Sodium benzoate 0.200 %
    Water q.s
    Salicylic Acid 2% (Sometimes it's added. Sometimes none)

    Basic and simple, but works great. It has zero lipid that leaves skin looking like nothing is put on. Does not make skin glow like Korean kind of glow. Not particularly dry to the touch and does not mattify skin, but excellent hydration. As for skin feel, it leaves some kind of a covering, probably is the work of Polyquaternium-7 and Propanediol, but nice hydrated feeling.

    Downside is it does not spread well. I have to add a little water every time before applying on my skin. And it drips as you can there is no thickener.

    Here is what I tried to increase the slip/spread:

    a) Increased PQ-7 to 6%. But it did not help. PQ-7 by itself even at 0.5% is extremely slippery. I think its slipperiness is limited to other ingredients in the mix.

    b) Increased Propanediol to 30%. It does give lots of play time. Maybe too much play time. Not sure why the two sides of the extremes. Maybe 25% is the sweet spot. I tried Propylene Glycol of the same concentrations, same results are acquired. I have no problem nor sensitivity towards PG or PDO, but I do not think I want them that much in my formula. They are there because they are superior to Glycerin/Glycerol in many ways and that's for sure.

    c) Added Cyclopentasiloxane. Which later Xanthan Gum, Behentrimonium Chloride, And Cetyl Alcohol are also added for the sake of suspending Cyclopentasiloxane. Marvelously glide upon application and is cream-gel-like easy for finger to pick it up. However, evaporation and temperature became new issues. This option is not good and the resulting cost can be be very high and a great wastage considering Cyclopentasiloxane cannot be kept properly in this high temperature and without airless pump. As mentioned before, Behentrionium and Cetyl Alcohol make me "sweat", I assume they are too rich for me due to their very long carbon chain.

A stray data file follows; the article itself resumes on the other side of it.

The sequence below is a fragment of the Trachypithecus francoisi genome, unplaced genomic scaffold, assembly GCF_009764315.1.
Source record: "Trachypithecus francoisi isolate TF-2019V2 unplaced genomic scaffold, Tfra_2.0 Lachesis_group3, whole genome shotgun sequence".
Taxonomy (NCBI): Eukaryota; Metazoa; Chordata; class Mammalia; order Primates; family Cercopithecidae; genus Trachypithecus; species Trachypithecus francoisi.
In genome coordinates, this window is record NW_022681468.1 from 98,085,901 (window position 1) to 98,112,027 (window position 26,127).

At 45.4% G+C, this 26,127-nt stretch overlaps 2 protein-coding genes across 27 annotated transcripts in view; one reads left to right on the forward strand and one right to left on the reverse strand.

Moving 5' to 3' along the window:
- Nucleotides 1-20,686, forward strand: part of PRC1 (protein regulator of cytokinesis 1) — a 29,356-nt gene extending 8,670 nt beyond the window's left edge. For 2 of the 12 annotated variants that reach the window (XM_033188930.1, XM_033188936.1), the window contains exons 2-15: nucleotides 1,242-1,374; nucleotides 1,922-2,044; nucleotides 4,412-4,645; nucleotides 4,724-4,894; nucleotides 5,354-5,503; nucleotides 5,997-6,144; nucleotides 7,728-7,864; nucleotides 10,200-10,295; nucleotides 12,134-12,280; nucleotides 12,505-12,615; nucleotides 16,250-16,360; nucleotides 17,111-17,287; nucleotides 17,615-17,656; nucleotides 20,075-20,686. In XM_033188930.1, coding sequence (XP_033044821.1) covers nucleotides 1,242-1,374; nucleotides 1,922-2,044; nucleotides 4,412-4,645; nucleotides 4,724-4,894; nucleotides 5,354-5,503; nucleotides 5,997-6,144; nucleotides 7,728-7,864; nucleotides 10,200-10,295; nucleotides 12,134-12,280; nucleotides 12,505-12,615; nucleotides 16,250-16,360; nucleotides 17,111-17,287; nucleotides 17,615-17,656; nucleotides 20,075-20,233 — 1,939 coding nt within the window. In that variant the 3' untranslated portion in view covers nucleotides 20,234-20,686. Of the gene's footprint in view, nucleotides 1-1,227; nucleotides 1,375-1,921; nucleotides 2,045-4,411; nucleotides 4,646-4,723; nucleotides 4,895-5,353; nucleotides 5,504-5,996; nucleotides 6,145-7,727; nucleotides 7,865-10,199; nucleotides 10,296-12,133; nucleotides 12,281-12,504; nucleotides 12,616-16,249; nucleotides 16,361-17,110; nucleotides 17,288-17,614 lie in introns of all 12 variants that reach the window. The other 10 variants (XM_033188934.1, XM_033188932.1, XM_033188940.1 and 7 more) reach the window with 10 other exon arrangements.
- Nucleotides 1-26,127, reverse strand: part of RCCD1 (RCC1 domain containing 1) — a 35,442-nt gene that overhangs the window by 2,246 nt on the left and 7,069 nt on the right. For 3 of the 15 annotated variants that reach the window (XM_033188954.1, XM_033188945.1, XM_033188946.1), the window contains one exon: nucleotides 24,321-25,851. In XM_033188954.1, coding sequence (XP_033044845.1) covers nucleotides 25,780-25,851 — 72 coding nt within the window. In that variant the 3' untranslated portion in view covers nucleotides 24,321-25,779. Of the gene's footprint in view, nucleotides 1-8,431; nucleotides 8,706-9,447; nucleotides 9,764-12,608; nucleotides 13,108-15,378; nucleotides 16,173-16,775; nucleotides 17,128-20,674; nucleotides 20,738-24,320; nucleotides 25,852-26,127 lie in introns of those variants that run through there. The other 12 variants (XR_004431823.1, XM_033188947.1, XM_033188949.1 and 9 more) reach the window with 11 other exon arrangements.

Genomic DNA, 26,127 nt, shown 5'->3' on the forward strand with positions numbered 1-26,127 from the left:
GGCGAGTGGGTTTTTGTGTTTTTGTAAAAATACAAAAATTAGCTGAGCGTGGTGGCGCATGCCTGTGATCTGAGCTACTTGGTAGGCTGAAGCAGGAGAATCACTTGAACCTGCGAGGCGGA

One of the ideas I had is the use of fumed silica (Aerosil 200). Reading Aerosil 200 data, I understood that it is can hydrophilic so it will not thicken or make water base product gel-like.

    I have trouble finding Iota Carrageenan. I guess commonly found Carrageenan is Kappa type. There are a few sellers here selling Carrageenan, however they do not state which type. I enquired two of them, they got defensive. Few won't tell and ignored me. One of them provided me with false data and CoA thinking that all buyers are completely stupid.

    Konjac is as difficult to find as some of the materials you mentioned. I found one today and minimum purchase is 1kg.
  • DoreenDoreen Member
    Cyclopentasiloxane doesn't need airless packaging on itself, neither the pure product nor if used in cosmetics, it's not as extremely volatile as you think it is. With a boiling point of 210ºC and vapour pressure of 33.2 Pa it's not that bad. The amount that evaporates in your product, when stored at room temperature, really is negligible.
  • 40% of humectants? Why?
  • @Doreen

    How much actually is 33.2 Pa water pressure? I live in a tropical country, temperature can go to as high as 36°C, average temperature is 31°C. Our "room temperature" is 31°C, it is 10°C higher than the conventional 21°C!

    The pure Cyclopentasiloxane is in its original packaging. No problem with it that I find because I poured a little into a dropper bottle to further minimize lost due to frequent opening and closing of the container. But I cannot say the same for finished product.